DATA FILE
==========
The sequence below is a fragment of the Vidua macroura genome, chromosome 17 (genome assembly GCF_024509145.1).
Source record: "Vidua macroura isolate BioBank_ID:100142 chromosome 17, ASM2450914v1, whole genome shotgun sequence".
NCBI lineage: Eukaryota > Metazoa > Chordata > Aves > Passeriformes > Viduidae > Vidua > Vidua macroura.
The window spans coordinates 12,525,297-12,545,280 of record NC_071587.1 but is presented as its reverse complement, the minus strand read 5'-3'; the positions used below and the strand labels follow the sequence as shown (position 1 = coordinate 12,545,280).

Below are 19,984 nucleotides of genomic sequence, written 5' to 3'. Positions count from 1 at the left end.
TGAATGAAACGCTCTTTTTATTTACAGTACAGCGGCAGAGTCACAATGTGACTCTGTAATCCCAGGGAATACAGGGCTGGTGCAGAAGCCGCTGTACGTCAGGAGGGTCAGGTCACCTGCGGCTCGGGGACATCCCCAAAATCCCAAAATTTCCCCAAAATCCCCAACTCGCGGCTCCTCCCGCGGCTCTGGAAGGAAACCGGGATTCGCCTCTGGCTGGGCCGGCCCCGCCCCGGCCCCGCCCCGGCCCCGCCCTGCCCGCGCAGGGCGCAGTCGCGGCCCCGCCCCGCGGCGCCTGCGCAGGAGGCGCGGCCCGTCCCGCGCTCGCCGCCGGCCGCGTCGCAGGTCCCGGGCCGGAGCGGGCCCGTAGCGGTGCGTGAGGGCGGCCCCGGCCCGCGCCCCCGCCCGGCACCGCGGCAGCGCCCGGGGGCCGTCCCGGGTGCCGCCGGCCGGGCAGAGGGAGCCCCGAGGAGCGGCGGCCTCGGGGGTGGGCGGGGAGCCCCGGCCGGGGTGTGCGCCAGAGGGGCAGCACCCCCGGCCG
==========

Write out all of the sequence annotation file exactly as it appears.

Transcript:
The sequence below is a fragment of the Vidua macroura genome, chromosome 17 (genome assembly GCF_024509145.1).
Source record: "Vidua macroura isolate BioBank_ID:100142 chromosome 17, ASM2450914v1, whole genome shotgun sequence".
NCBI lineage: Eukaryota > Metazoa > Chordata > Aves > Passeriformes > Viduidae > Vidua > Vidua macroura.
The window spans coordinates 12,525,297-12,545,280 of record NC_071587.1 but is presented as its reverse complement, the minus strand read 5'-3'; the positions used below and the strand labels follow the sequence as shown (position 1 = coordinate 12,545,280).

Below are 19,984 nucleotides of genomic sequence, written 5' to 3'. Positions count from 1 at the left end.
TGAATGAAACGCTCTTTTTATTTACAGTACAGCGGCAGAGTCACAATGTGACTCTGTAATCCCAGGGAATACAGGGCTGGTGCAGAAGCCGCTGTACGTCAGGAGGGTCAGGTCACCTGCGGCTCGGGGACATCCCCAAAATCCCAAAATTTCCCCAAAATCCCCAACTCGCGGCTCCTCCCGCGGCTCTGGAAGGAAACCGGGATTCGCCTCTGGCTGGGCCGGCCCCGCCCCGGCCCCGCCCCGGCCCCGCCCTGCCCGCGCAGGGCGCAGTCGCGGCCCCGCCCCGCGGCGCCTGCGCAGGAGGCGCGGCCCGTCCCGCGCTCGCCGCCGGCCGCGTCGCAGGTCCCGGGCCGGAGCGGGCCCGTAGCGGTGCGTGAGGGCGGCCCCGGCCCGCGCCCCCGCCCGGCACCGCGGCAGCGCCCGGGGGCCGTCCCGGGTGCCGCCGGCCGGGCAGAGGGAGCCCCGAGGAGCGGCGGCCTCGGGGGTGGGCGGGGAGCCCCGGCCGGGGTGTGCGCCAGAGGGGCAGCACCCCCGGCCG